Some 33% of 185 GPs responding to a survey by Medscape described themselves as ‘burned out’, ‘depressed’ or ‘both burned out and depressed’ - with the majority (62%) citing bureaucratic tasks such as paperwork as a contributory factor.
Other issues contributing to GPs poor mental health included ‘spending too many hours at work’ (57%) and ‘insufficient compensation’ (29%).
When broken down, the figures showed that 21% of GPs said they felt burned out, with 3% saying they were suffering from depression and 9% said they were experiencing both.
Just 13% of GPs affected by burnout or depression said they were seeking professional help, with a further 7% planning on doing so in the near future. Nearly half of GPs said they had considered retiring early in an effort to reduce burnout.
This comes just months after it was revealed that the specialist NHS GP Health Service was supporting over 1,300 GPs facing burnout, stress, addiction or other mental health issues. Figures show that between 70 and 100 GPs a month are seeking help from the service. Research published last October found that GPs were more at risk of burnout than doctors in other medical specialties.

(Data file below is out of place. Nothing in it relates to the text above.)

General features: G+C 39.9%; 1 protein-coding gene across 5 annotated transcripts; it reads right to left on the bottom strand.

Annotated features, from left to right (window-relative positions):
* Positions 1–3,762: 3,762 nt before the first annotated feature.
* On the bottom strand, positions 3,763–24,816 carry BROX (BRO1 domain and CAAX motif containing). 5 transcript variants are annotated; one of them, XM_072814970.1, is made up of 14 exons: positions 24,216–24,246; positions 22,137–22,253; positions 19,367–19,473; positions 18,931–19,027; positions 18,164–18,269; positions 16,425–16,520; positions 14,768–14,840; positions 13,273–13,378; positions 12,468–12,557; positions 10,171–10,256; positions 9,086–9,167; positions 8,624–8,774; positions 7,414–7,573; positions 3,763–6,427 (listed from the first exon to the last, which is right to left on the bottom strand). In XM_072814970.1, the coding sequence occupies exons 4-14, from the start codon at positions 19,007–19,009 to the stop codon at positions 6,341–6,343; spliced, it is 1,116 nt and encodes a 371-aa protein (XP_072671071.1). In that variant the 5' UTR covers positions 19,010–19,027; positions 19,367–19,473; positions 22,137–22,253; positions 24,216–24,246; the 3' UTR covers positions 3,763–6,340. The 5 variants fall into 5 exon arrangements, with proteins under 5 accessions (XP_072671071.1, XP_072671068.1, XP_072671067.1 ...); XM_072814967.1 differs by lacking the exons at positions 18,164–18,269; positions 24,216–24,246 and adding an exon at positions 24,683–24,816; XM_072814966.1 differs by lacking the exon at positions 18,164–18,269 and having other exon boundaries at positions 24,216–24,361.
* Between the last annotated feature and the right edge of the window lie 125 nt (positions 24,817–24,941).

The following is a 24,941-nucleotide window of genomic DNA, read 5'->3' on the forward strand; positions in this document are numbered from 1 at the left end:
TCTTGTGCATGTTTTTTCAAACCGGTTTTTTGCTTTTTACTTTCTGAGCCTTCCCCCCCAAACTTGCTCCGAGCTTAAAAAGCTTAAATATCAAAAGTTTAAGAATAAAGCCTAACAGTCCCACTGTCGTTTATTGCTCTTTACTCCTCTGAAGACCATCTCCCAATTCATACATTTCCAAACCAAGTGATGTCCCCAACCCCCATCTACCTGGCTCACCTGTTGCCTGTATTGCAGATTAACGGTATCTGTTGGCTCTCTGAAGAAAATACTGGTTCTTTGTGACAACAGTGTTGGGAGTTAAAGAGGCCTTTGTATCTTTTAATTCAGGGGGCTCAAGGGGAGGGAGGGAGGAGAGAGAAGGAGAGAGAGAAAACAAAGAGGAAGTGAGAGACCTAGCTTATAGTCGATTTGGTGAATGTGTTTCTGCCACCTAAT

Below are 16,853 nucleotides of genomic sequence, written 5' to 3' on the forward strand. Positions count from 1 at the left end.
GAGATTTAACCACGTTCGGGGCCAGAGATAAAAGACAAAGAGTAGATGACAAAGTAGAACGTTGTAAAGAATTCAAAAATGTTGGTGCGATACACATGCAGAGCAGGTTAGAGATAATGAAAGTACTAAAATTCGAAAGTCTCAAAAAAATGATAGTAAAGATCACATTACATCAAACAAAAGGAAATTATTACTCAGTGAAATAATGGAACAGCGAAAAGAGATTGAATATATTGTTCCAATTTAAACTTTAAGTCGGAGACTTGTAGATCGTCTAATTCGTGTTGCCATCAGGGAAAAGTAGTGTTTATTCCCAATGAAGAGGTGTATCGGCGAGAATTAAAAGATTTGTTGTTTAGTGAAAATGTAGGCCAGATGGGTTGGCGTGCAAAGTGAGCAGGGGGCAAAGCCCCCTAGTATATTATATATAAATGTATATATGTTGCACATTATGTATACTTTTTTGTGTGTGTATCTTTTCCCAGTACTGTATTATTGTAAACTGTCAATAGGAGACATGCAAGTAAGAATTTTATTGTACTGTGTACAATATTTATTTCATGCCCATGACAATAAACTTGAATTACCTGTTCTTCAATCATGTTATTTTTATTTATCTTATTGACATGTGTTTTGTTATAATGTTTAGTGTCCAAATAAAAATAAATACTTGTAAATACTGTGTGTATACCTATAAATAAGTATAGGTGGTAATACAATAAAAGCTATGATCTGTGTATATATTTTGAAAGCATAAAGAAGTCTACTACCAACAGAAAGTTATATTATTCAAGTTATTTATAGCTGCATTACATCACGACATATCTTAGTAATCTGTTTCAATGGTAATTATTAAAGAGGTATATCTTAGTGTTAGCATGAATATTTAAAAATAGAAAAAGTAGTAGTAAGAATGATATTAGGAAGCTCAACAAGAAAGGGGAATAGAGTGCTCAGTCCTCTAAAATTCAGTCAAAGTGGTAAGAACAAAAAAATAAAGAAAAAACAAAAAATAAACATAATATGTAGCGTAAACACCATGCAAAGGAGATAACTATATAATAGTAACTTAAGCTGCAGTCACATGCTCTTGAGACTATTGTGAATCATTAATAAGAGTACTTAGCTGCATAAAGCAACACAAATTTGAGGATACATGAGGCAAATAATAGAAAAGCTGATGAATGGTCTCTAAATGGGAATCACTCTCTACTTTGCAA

RCGP chair Professor Helen Stokes-Lampard said it was ‘no surprise’ that so many family doctors were struggling with stress and burnout.
‘GPs are under unprecedented pressures and we are working harder than ever, often putting in 12-hour days in clinic and on some days having to make more than 100 patient contacts to cope with the workload,’ she said. ‘As a result, talented and experienced GPs are reaching breaking point, with many feeling like they have no choice but to leave the profession prematurely because of the risk to their own health and wellbeing.’
Last year it was revealed that the number of GPs taking early retirement each year have doubled since the start of the decade, and an RCGP poll published last month showed that a third of GPs plan to quit the workforce within five years.
Professor Stokes-Lampard said: ‘There comes a point beyond which we can no longer guarantee safe patient care and much more needs to be done to solve the root cause of the workload and resource pressures primary care teams are dealing with.’
The Medscape survey contained results from nearly 1,000 UK doctors. Overall it found that 22% of doctors from all specialities feel burned out, 4% feel depressed and 10% feel both burned out and depressed. A quarter of all respondents said these issues left them feeling less engaged - and easily exasperated - with patients, while 3% admitted that burnout and depression meant they were more likely to make potentially harmful errors.